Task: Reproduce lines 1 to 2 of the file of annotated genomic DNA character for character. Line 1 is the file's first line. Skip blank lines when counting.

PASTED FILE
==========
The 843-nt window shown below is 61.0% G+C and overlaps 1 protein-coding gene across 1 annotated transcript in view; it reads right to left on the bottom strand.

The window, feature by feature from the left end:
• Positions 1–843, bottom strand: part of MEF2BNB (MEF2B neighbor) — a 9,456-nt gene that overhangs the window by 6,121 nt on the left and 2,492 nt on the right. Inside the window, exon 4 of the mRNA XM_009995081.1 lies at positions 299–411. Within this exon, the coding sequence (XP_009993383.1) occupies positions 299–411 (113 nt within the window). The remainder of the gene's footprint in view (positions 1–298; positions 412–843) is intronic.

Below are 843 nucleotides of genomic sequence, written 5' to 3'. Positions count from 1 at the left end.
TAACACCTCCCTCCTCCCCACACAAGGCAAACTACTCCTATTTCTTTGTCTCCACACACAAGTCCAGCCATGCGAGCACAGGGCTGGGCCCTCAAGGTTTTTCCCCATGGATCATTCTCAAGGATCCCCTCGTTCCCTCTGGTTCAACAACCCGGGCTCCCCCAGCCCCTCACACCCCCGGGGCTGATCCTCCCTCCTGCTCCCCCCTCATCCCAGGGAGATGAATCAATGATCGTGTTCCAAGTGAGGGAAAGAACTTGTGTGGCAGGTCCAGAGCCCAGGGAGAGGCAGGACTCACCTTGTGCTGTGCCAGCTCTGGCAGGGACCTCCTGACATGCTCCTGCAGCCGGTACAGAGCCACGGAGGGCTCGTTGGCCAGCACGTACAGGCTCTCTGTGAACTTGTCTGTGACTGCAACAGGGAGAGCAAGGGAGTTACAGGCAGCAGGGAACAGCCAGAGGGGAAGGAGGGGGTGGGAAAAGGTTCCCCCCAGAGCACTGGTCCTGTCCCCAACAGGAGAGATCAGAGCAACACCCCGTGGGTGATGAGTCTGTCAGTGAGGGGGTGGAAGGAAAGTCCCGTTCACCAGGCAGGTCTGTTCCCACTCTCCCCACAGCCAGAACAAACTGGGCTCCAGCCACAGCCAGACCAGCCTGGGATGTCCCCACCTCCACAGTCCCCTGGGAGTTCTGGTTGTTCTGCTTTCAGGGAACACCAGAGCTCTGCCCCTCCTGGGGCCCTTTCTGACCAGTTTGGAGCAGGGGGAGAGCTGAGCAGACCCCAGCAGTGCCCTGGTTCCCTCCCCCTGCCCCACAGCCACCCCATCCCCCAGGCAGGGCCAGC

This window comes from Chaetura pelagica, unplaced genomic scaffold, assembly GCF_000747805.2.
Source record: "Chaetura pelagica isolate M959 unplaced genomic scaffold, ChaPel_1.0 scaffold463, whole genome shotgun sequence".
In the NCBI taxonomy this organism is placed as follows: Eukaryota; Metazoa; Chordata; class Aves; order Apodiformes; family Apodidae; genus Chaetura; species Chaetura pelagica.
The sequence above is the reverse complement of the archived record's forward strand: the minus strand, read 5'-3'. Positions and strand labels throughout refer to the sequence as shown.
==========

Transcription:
The 843-nt window shown below is 61.0% G+C and overlaps 1 protein-coding gene across 1 annotated transcript in view; it reads right to left on the bottom strand.

The window, feature by feature from the left end: